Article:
Chronic inflammatory mediators enhance prostate cancer development and progression

Dinesh Thapa, Rita Ghosh

Research output: Contribution to journalComment/debatepeer-review

44 Scopus citations


Chronic inflammation is postulated to influence prostate cancer progression. Preclinical studies have claimed that inflammatory mediators are involved in prostate cancer development and therefore suggested these as attractive targets for intervention. However, among the many pro-inflammatory mediators, there is no consensus regarding the identity of the primary one(s). In clinical studies, chronic inflammation has been found in prostate tumor specimens, and tissues resected for treatment of benign prostatic hyperplasia (BPH). Although collective evidence from molecular, experimental and clinical data suggests that inflammation can contribute or promote prostate carcinogenesis, an etiologic link has not yet been established. Moreover, the role of chronic inflammation in the onset of castration resistant and metastatic disease is unclear. Therefore it is important to open a dialog regarding recent findings on how chronic inflammatory mediators contribute to prostate cancer progression, and their usefulness to prevent disease progression. In this commentary, we assess the current literature with respect to chronic inflammation as a potential initiator and promoter of prostate carcinogenesis and discuss the prospects for its potential clinical applications.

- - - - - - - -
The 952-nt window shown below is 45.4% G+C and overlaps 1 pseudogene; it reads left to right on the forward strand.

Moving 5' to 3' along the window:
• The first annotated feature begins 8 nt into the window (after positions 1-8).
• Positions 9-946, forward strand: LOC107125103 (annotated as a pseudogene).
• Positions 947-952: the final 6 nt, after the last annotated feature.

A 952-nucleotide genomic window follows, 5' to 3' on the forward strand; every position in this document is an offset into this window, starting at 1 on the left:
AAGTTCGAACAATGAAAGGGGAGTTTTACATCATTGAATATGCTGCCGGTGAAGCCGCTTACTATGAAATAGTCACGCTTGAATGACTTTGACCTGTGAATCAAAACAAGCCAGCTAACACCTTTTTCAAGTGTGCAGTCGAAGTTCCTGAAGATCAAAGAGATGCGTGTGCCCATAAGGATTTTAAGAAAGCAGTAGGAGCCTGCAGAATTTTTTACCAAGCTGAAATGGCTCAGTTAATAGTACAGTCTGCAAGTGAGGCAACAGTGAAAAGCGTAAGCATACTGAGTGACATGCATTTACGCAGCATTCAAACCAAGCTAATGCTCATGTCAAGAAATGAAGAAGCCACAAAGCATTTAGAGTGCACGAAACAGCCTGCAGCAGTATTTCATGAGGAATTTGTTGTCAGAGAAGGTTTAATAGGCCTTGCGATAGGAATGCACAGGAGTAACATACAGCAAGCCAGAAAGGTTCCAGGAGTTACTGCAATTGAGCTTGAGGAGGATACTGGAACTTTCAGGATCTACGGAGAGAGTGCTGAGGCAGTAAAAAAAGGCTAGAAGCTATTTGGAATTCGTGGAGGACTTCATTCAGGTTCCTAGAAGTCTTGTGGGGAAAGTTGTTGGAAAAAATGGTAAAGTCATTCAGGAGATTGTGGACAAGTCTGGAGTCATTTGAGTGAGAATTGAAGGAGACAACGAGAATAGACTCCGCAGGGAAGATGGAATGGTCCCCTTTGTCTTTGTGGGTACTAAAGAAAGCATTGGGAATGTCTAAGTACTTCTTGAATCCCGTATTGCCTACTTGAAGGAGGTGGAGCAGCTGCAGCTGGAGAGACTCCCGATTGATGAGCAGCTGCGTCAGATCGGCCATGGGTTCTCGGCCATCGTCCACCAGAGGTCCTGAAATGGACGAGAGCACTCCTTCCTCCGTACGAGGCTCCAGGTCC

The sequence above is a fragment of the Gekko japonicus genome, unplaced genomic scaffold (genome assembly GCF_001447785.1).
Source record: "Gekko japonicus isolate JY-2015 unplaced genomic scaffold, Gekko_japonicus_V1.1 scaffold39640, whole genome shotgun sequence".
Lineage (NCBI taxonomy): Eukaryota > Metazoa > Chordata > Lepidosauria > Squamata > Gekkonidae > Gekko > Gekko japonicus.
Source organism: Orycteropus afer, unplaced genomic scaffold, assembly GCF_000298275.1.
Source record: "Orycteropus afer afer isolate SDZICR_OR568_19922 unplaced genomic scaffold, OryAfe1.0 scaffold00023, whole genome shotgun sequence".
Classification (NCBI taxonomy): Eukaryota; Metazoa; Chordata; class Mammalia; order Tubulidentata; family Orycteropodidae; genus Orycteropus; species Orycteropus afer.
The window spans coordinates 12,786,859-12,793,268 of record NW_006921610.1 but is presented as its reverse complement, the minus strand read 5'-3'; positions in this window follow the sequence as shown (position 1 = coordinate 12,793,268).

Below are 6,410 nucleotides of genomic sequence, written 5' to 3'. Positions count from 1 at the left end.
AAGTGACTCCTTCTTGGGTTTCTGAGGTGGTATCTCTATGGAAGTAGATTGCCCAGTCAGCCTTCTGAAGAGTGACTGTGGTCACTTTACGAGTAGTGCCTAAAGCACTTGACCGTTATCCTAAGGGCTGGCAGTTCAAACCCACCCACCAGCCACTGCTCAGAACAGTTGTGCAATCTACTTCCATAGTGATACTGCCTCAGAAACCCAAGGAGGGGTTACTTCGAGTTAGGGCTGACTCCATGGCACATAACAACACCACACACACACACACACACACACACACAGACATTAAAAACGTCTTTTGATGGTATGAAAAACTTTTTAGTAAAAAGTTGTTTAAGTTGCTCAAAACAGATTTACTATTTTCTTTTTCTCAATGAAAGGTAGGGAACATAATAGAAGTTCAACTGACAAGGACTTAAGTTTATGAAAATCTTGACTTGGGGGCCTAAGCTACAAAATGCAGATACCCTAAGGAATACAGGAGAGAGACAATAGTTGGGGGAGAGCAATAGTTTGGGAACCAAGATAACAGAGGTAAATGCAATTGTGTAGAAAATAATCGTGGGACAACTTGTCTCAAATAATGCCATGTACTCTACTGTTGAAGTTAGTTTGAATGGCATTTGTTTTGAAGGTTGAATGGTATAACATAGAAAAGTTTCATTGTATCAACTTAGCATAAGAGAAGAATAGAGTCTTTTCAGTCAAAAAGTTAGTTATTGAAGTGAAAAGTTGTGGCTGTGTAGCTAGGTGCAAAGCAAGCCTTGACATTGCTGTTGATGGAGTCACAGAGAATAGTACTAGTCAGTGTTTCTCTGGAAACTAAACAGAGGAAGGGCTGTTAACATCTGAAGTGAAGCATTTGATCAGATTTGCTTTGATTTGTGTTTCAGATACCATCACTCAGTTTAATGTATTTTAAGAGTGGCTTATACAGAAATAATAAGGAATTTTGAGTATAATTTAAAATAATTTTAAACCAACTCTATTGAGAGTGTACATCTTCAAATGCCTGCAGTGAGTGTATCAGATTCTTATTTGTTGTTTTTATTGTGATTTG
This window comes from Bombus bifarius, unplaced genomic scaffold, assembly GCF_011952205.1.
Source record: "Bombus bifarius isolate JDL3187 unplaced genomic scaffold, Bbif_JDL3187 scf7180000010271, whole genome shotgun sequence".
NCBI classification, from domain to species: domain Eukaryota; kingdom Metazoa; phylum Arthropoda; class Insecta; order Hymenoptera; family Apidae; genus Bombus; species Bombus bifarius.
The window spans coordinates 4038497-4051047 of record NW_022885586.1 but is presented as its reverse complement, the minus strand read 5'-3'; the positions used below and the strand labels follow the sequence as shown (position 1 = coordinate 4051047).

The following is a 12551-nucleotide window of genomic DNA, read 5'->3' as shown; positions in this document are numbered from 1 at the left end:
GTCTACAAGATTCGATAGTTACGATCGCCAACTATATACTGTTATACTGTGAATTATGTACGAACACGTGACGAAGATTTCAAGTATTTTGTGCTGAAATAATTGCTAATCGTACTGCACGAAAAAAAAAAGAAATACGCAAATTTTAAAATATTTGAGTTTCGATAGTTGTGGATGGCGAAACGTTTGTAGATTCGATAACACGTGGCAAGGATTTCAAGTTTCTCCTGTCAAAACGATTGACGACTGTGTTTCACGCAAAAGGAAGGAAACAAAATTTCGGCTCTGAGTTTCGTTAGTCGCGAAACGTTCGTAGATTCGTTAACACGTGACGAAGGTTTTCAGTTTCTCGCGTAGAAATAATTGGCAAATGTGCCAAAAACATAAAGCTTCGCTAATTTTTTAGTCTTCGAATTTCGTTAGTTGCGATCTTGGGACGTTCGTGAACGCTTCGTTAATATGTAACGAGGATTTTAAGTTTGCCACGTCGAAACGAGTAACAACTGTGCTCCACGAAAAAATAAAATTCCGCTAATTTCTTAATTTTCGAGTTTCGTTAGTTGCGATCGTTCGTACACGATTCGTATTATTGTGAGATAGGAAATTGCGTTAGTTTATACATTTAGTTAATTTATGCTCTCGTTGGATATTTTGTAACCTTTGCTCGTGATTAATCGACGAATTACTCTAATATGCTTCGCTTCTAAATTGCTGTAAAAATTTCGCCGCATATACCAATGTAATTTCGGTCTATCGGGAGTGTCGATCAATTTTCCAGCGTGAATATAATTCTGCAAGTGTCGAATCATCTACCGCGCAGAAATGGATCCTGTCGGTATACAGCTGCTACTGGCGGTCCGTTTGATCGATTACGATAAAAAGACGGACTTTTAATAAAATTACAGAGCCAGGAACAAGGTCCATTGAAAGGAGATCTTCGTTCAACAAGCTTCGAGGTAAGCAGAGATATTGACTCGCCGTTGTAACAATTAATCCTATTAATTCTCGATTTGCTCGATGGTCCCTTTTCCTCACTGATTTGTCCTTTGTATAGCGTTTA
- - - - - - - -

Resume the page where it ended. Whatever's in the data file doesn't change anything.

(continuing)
Original languageEnglish (US)
Pages (from-to)53-62
Number of pages10
JournalBiochemical Pharmacology
Issue number2
StatePublished - Mar 15 2015


  • Castrate resistance
  • Chemokines
  • Chronic inflammation
  • Cytokines
  • Prostate cancer
  • Prostate microenvironment

ASJC Scopus subject areas

  • Biochemistry
  • Pharmacology


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